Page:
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An Express application is similar to a conveyor belt receiving requests at one end, and sending responses from the other. This video shows how this looks in terms of code. The `use` method accepts a function as a parameter. This function is middleware.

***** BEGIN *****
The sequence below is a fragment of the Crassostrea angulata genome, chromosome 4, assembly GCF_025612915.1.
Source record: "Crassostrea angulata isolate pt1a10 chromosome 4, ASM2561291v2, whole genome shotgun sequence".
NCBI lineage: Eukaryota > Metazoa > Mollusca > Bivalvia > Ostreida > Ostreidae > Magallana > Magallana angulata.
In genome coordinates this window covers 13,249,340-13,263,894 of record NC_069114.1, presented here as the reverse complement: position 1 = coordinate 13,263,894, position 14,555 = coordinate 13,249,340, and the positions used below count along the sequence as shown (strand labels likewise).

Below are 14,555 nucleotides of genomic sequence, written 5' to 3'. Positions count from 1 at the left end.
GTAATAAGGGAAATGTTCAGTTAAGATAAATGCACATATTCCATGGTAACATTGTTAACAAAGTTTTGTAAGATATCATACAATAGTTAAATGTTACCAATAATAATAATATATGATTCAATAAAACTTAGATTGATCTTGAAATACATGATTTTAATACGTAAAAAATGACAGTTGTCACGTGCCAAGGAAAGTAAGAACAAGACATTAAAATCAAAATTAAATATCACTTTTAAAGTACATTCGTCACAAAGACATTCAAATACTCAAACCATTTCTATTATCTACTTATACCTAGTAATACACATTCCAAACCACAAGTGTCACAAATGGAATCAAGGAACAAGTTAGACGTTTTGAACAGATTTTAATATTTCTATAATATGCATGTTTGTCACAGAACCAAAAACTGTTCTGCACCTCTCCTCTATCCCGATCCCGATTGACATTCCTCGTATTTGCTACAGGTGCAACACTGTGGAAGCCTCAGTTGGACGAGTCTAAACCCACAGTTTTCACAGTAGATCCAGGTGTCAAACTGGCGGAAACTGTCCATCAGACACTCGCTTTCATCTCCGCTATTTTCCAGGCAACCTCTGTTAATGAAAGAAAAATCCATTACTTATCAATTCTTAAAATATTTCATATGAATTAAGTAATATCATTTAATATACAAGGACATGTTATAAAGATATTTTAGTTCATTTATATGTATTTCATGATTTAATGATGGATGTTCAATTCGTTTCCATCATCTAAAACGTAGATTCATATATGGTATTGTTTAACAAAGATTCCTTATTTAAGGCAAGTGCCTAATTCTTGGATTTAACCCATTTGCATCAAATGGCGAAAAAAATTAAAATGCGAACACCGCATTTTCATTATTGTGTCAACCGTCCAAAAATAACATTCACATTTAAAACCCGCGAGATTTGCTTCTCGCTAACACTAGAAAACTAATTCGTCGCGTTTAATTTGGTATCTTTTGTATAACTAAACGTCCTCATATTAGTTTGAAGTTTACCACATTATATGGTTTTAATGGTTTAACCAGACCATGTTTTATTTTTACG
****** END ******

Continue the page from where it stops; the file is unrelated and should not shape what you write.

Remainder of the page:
You can think of the express app up as a conveyor belt. 0:00 That receives requests at one end and sends out responses at the other. 0:03 All the work along the conveyor belt is done by what is called Middleware. 0:08 The request and response objects move along the belt, and 0:13 each piece of middleware picks them up. 0:16 Either of the objects can be augmented in some way. 0:19 The last piece of middleware can be the route handler, the end of the line. 0:22 The response that was built is sent back to the client. 0:27 Let's see what this looks like in terms of code. 0:32 Our app object registers middleware with the use method. 0:35 The use method accepts a function as a parameter. 0:40 This function is middleware. 0:43 When Express calls the function, it passes in three arguments. 0:45 The first two are the request object, and the response object. 0:50 The request object is what's coming in from the user of the app. 0:54 The response object is what the app sends back. 0:59 The final argument next, is a function that must be called by the middleware. 1:02 Once the work has been finished. 1:07 The middleware is saying next, and 1:09 handing control over to the next piece of middleware. 1:12 If nextt is never called, the request response cycle will not finish. 1:15 The app.use method applies middleware to all routes. 1:20 Any requests to the server for example slash help, slash sign up or 1:25 slash logging will run through the same middleware function. 1:29 If you wish the middleware to only work on a certain route. 1:34 You can enter the route as the fast parameter. 1:37 Let's write some example middleware in our app. 1:41 We're going to use a Google Chrome application called Postman. 1:44 Postman is a great tool for testing rest API. 1:47 See the teachers notes for instructions on how to set it up. 1:51 I have the app.js file open in my text editor, right under the app declaration. 1:55 Let's put our first piece of middleware, app.use. 2:02 The handler function. 2:08 With the request, response and 2:13 next parameters. 2:21 Console.log, and the text. 2:25 First piece of middleware. 2:32 And then the next call. 2:42 I'm going to copy this piece of middleware, and paste it underneath. 2:49 Replacing first with second. 2:55 Switch over to the terminal and restart the server by pressing Ctrl+C. 3:00 Stop it and start it over again. 3:07 Now let's make a GET request in our app using Postman. 3:12 Type in the URL local host column 3,000. 3:18 Choose GET from the drop down and hit send. 3:22 You see we get a error, because we haven't set up a way for 3:29 our app to respond to clients yet. 3:32 We're really just interested in the logging our middleware 3:35 is doing in the console. 3:38 Switch back to the terminal, and 3:40 you can see that it logged our messages when we issued an HTTP request to our app. 3:42 We can see from these messages that the middleware was triggered in order. 3:49 Now let's change the second piece of middleware. 3:57 This time we're adding a route as the first parameter 4:00 Moving to the terminal, restart the server. 4:12 And if we send the same URL in Postman again and we look at the console. 4:19 We see only the first middleware is run. 4:26 Let's hit return in our console a couple of times to give a space 4:29 to see the next console output. 4:33 If we head back to Postman and 4:36 enter slash different, hit Submit. 4:40 And let's look at the logs this time. 4:46 Both of them ran. 4:51 Because the first runs with every request, 4:54 while the second only runs when we request the URL specified in its routes. 4:57 Now let's go a step further and 5:05 tack a parameter on to the end of the different route. 5:07 Let's modify our log to use the request object to access the param and 5:14 the ID for our route. 5:19 Whatever the parameter is in the route, becomes a property on the request params. 5:36 The colon is only there for express to know what we want to use as a param. 5:42 Save this. 5:50 Stop the server. 5:52 Clear the screen with clear, and start again. 5:54 In Postman, send a request to localhost:3000/different/42. 6:00 Hit Send. 6:09 Back in the terminal, we see we're able to access the URL parameter. 6:11 Let's try something a little more interesting by passing values 6:16 between middleware. 6:21 First, delete the route specifier. 6:22 Now, let's change the middleware functions. 6:30 In the first middleware, 6:36 we're going to add a new property to the request object called my message. 6:38 Hello, middleware two. 6:47 Then we can access it in our second middleware. 6:54 This is often how access to objects or data is moved down the line in Express. 7:04 They are set as properties on the request or response objects. 7:10 Restart the server and make a request to localhost 3000 again. 7:19 We see in the terminal that the second middleware successfully received and 7:35 printed the message. 7:40 Let's make one more example to demonstrate one of the properties Express 7:41 adds to the request object. 7:46 Query, or query parameters. 7:48 Let's log out. 7:57 The leaves on the trees are. 8:02 If you want to obtain a query parameter from a query string. 8:08 You can access it through the query objects on the request. 8:12 Each of the query paraameters are set as values on the query object. 8:21 In this case, we want to get the color query parameter. 8:26 To reinstate, the query property 8:30 is the way that express gives us access to the URLs query string. 8:34 In this case, where X is in the query string parameter of color. 8:38 Let's see what this URL looks like. 8:43 Restart the server. 8:47 Then in Postman, we'll make a GET request to a localhost:3000/?. 8:52 Color is equal green. 8:59 Looking in the terminal. 9:06 We see that we're able to use the query 9:07 strings values that are stored in the request objects. 9:10 Rest APIs use query strings for GET routes. 9:14 For things like searching and filtering resources. 9:17 For now, let's clean this experiment off. 9:21 And in the next video, we'll add middleware to handle data in our app 9:24 via the post and put HTTP methods. 9:29